I laid the foundation with some of the bigger pieces and from there I took cues on color and style for everything else. And I also think people need to remember that it doesn’t have to be spanking brand-new from La-Z-Boy or out of some designer show room. You can find a lot of treasures in unexpected places, and save yourself a tidy sum in the process. Once you lay your foundation, you can layer over time.

And if an older piece of furniture has great bones, don’t ignore it as you can reupholster or cover with something more to your liking. And if you want to paint over natural wood, that is your choice, so make sure the colors you pick are ones you like and can live with, not someone else.

I like things that create or evoke a warm and homey atmosphere. Or evokes a happy memory. Like vintage quilts. You can indeed pay a pretty penny but you can also find them reasonably priced. One of my favorite sources over the years has been church fairs. Also you can get great handmade quilts at mud sales too. I find my quilts all over. I buy them to be used. If I find I am afraid to use a vintage quilt I will swap it out for one I like better. Pretty much that simple. And when the get too worn, you can repurpose them into pillows for humans and dog beds. Yes, seriously.

Vintage dishes and glasses are also something I like. But I am not living in Winterthur, so they have to be sturdy. Not famous or collectible, but usable. A lot of vintage dishes and glasses have a warmness to them and a happy, cheerful look I just prefer.

As for the garden, it represents pieces of gardens I’ve had throughout my life and things I’ve loved and admired in other people’s gardens. My garden is a work in progress and a constant evolution. You plant each season and each season you either maintain or adjust the work of previous seasons.

But a lot of what makes a garden magical is doing the work yourself. It’s about connecting with your space in nature and learning through trial and error. Sure by all means hire a professional for the bigger projects you can’t tackle like tree work, but get your hands dirty. It’s a wonderful feeling to garden, truly. Try it for yourself. Start small and pick projects you can manage.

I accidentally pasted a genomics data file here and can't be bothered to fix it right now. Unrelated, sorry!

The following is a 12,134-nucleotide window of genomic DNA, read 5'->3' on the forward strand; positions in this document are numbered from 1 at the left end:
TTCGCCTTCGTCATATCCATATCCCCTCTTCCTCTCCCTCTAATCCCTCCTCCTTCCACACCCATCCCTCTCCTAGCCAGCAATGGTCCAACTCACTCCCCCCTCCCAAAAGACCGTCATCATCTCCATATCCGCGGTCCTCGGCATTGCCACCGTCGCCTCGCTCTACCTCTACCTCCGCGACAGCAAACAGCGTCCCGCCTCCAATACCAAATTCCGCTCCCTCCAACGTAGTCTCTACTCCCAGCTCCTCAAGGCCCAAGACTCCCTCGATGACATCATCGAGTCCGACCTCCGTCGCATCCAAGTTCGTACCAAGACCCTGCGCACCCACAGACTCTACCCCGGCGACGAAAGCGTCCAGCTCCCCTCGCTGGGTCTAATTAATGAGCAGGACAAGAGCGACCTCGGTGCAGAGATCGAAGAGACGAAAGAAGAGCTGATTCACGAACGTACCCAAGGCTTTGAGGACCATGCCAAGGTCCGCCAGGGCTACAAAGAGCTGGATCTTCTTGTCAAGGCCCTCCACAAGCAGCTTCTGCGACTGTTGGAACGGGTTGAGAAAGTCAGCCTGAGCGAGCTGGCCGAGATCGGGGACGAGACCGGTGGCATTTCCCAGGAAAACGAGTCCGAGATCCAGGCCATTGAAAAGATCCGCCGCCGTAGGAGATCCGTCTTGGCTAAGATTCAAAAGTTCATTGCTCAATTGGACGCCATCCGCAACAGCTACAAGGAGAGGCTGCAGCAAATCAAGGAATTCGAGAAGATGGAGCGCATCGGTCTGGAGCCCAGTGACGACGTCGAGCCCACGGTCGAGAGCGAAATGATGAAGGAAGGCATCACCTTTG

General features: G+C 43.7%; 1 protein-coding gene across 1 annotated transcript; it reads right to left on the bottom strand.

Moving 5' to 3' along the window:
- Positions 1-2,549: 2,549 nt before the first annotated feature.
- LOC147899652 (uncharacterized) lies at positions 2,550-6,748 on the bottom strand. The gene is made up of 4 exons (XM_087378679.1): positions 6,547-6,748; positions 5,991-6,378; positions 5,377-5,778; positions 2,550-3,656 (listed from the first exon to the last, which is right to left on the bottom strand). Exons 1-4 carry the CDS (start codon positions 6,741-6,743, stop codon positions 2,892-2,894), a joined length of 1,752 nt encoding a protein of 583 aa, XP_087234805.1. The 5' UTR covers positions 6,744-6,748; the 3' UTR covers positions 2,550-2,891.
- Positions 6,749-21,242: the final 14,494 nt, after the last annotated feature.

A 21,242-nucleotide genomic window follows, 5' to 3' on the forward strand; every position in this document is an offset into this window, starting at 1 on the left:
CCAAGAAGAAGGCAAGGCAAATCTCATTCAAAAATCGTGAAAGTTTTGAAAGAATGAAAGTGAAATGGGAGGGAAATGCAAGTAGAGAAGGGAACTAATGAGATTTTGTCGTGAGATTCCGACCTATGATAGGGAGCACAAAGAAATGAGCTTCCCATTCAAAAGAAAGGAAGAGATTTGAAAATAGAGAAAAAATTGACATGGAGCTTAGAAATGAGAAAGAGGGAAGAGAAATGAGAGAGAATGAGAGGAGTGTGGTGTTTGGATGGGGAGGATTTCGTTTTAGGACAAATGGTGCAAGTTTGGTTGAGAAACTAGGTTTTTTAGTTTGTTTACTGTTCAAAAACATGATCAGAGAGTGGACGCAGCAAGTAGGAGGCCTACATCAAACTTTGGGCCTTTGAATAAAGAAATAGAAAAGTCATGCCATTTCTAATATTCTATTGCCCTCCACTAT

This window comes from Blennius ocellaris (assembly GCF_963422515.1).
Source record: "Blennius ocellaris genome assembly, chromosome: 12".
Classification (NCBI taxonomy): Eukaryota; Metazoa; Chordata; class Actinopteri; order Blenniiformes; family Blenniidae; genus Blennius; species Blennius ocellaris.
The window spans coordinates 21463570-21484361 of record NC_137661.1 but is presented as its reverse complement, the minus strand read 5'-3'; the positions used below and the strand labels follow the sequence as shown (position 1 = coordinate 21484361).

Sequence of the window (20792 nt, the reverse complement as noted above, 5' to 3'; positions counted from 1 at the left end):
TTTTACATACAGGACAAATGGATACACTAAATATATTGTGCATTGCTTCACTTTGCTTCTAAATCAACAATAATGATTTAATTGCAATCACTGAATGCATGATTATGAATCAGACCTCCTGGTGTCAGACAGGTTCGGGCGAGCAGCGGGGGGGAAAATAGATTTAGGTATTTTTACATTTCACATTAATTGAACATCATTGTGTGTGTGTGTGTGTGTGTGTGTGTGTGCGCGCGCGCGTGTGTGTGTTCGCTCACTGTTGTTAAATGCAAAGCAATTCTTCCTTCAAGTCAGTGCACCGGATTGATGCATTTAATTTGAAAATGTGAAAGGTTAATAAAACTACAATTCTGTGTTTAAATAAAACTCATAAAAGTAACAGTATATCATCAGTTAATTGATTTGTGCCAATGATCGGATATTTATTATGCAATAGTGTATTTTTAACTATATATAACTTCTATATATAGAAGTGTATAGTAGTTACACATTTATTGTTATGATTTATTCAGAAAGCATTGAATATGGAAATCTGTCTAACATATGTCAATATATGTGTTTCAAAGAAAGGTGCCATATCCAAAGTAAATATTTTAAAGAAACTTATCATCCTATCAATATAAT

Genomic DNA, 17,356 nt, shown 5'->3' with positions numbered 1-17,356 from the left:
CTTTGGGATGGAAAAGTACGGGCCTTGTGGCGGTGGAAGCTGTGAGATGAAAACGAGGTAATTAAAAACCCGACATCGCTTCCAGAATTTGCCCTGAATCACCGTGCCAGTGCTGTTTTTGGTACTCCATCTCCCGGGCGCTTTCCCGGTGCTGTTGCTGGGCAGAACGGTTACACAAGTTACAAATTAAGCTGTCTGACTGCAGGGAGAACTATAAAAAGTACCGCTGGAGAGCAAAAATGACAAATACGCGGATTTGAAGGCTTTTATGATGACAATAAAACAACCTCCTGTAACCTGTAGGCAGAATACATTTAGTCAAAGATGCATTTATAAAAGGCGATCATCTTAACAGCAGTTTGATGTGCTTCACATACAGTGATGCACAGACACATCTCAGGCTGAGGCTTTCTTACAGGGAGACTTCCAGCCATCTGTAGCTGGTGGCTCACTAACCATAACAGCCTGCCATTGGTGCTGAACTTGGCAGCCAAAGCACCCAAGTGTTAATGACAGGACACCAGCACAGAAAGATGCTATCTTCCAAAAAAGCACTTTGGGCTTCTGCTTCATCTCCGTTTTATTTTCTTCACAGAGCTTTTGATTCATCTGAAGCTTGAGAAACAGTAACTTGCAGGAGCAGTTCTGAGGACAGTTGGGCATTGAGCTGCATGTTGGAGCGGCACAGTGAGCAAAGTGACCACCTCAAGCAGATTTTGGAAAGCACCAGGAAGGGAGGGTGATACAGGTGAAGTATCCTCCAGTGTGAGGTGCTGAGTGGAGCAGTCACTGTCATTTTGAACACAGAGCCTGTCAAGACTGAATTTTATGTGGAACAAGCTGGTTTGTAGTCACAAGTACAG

Cooking is a lot like gardening. You have to dive on in. You will have triumphs and disasters. I love vintage cookbooks and pick them up at church sales and thrift stores and garage sales. They have a lot of the basic recipes modern cookbooks no longer have and learning the basics lays your foundation in the kitchen as a home cook.

But the components of what makes a house a home isn’t just the gardening style with flowers tumbling out of a flower bed or flower pot. It isn’t just the good smells coming out of the kitchen or that vintage find that looks cool in one of your rooms. Making a house a home is also that bunch of intangibles, the things you can’t see. Feelings. Emotions. Sentimentality and comfort.

Maybe my approach to making a house a home has to do with almost creating a feeling like comfort food evokes? I love a house that when I walk into it I see the personality of the inhabitants. So maybe that is the key and why it is more rewarding if you design? It’s how you feel and what you like, not what someone else’s interpretation of that or you is.

So I guess my best advice is to be an active participant. There will be trial and error and success and “what was I thinking???” moments, but in the end, the sole and key ingredient in defining and creating home is you.

Many thanks to my friends and all of their compliments.

Thanks for stopping by.

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2 thoughts on “defining and creating a home

  1. You do have a wonderful gift of expression. And, I agree with having a home reflect the personalities of those living there. When we moved to our townhouse in Exton, Jeanne’s creative juices kicked in. Soon, the parts of both our histories and “found things” came together and made our home a most comfortable abode. Thank you for what you do.

  2. LOVE vintage cookbooks! Favorite is Good Housekeeping Cookbook War Edition, has a supplement with how to maximize your food with ration stamps,, garden, save sugar, etc. Fascinating.